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Panel sends message on FCC vote

Senate committee OKs a bill seeking a delay on the proposal to relax media rules. Congress is unlikely to pass it.

December 05, 2007|Jim Puzzanghera | Times Staff Writer

WASHINGTON — A Senate committee unanimously approved bipartisan legislation that would halt for at least six months a proposal to let companies own a newspaper and broadcast station in the same city.

The bill is highly unlikely to pass Congress before the Federal Communications Commission's planned Dec. 18 vote on loosening the media ownership rules. But it was a strong message from senators to FCC Chairman Kevin J. Martin that he should delay the vote.

Martin, a Republican, will get another strong message today when he is expected to face sharp questioning about his controversial proposal during an appearance before a House oversight subcommittee.

Lawmakers from both parties have complained that Martin is circumventing proper procedure in trying to allow companies to own a newspaper and broadcast station in the 20 largest U.S. markets. They want time for more public comment on the proposal, which was announced by Martin on Nov. 13. They also want the FCC first to complete a previously promised review of ways to ensure that broadcasters serve their local communities, and take steps to increase ownership of TV and radio stations by women and minorities.

"Media ownership rules are important in a democracy," said Sen. Byron L. Dorgan (D-N.D.), an opponent of further media consolidation and the bill's main sponsor. "We won't allow the FCC to rush to judgment, and we won't allow the public to be shut out of the process."

Tribune Co., owner of The Times and KTLA-TV Channel 5, has the most to gain by Martin's plan because it has newspaper and broadcast combinations in Los Angeles and four other markets. But last week the FCC gave Tribune waivers of at least two years from the so-called cross-ownership rule, the final regulatory hurdle to closing its $8.2-billion deal to go private by the end of the year.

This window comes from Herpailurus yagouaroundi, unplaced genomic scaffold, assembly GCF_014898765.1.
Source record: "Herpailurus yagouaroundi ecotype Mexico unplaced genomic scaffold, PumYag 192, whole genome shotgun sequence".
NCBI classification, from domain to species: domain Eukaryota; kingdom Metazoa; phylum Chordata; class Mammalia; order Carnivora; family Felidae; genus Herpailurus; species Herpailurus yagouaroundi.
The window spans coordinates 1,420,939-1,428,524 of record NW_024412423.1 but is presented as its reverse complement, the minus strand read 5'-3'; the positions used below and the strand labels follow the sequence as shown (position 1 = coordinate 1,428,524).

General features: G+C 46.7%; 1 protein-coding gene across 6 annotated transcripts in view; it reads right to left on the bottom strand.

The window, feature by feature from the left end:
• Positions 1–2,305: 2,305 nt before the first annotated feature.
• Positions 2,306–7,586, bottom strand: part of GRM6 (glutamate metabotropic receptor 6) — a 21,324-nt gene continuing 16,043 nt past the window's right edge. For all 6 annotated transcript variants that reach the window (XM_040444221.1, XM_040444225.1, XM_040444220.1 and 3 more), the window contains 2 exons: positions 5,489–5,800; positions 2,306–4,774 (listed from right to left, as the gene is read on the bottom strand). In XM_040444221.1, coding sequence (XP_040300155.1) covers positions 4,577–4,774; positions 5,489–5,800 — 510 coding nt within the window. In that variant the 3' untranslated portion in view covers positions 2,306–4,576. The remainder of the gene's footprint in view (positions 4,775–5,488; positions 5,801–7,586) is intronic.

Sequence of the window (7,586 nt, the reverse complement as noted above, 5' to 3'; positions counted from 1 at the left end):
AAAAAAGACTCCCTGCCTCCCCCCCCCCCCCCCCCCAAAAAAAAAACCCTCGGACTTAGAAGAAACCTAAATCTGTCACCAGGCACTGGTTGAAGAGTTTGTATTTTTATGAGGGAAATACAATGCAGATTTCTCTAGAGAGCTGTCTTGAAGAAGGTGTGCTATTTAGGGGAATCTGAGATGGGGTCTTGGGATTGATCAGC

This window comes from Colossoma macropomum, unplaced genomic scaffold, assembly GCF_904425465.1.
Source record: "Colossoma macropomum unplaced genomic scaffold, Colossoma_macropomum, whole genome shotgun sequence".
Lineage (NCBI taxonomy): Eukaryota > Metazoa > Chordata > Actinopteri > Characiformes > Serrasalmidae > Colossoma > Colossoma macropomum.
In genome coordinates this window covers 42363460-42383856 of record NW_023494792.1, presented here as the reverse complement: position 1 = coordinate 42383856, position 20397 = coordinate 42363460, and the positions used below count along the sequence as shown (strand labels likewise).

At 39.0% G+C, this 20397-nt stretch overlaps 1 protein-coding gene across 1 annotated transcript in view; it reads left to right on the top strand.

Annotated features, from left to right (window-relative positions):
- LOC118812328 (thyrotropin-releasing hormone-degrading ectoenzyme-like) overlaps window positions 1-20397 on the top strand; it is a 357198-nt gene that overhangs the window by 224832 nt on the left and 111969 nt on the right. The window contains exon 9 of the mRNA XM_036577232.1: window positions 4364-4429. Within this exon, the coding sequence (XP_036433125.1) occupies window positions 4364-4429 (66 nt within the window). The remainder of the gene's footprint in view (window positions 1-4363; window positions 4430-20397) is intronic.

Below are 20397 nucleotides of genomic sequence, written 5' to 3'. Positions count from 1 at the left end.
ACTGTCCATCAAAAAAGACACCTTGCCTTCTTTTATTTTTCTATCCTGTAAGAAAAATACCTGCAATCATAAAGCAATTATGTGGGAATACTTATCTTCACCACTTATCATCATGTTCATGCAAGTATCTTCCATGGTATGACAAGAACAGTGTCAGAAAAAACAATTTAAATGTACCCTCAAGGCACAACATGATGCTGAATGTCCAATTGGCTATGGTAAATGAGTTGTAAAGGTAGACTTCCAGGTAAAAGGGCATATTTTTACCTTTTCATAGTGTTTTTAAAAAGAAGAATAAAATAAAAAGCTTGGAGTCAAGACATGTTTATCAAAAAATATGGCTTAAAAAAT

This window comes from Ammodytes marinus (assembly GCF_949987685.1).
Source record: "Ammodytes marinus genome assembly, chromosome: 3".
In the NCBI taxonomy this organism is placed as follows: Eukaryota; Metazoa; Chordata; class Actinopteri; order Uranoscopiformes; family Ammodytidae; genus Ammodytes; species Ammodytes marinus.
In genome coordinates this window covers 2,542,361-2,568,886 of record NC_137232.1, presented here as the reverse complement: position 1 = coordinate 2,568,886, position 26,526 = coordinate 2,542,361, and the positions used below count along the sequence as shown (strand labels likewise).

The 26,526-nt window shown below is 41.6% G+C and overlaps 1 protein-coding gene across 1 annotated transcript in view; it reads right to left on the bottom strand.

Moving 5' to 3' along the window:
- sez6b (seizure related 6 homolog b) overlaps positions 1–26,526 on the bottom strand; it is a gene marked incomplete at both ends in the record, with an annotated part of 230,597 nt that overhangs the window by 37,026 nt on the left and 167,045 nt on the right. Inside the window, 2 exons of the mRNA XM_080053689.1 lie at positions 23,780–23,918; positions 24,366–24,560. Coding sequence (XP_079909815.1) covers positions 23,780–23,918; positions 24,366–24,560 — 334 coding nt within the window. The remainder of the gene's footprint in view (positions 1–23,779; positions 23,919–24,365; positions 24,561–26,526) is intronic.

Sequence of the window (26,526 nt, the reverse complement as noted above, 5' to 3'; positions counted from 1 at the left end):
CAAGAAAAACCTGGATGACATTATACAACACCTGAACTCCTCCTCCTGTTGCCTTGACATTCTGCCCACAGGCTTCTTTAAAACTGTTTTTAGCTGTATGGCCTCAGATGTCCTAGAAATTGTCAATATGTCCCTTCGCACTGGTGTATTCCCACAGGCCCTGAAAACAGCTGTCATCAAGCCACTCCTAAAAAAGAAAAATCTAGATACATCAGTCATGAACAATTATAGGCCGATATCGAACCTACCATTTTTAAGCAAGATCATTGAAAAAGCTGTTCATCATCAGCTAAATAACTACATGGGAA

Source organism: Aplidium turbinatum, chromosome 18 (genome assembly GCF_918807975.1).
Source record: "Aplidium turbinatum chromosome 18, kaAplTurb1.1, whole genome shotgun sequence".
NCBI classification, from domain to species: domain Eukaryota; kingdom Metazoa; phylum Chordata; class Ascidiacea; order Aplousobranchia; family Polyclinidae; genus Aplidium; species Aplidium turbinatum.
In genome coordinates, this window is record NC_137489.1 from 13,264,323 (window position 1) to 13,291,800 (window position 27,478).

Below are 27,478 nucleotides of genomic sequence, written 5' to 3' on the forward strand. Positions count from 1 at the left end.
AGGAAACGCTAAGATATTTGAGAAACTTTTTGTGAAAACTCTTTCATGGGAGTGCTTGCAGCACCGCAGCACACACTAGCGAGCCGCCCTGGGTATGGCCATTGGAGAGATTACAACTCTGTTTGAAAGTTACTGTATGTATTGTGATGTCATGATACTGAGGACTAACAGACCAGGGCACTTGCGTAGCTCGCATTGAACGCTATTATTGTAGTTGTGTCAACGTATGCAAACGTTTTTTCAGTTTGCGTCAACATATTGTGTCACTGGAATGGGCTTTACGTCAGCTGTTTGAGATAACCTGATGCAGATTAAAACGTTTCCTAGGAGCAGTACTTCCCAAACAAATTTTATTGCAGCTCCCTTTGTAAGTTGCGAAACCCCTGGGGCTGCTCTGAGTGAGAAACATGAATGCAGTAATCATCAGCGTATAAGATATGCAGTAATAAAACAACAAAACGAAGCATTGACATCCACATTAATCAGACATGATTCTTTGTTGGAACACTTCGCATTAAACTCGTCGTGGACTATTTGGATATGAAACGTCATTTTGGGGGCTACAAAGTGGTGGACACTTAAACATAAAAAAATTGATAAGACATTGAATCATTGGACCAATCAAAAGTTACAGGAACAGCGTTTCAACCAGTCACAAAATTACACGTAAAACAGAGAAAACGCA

The waivers trigger if the FCC approves the rule change before Jan. 1, giving Tribune relief as public interest groups are expected to sue in court to block their implementation. But a delay in the FCC vote would not hurt Tribune. The company also could itself trigger the temporary waivers by challenging the FCC's denial of its request for permanent waivers. Tribune may do that in the coming days to settle its regulatory situation for the deal's lenders instead of waiting for a Dec. 18 vote that could be delayed.

The FCC's two Democrats, Michael J. Copps and Jonathan S. Adelstein, have criticized Martin for trying to rush through his cross-ownership rule change. With the Tribune situation resolved, Copps said Tuesday, "we have even less reason to go ahead with that vote."


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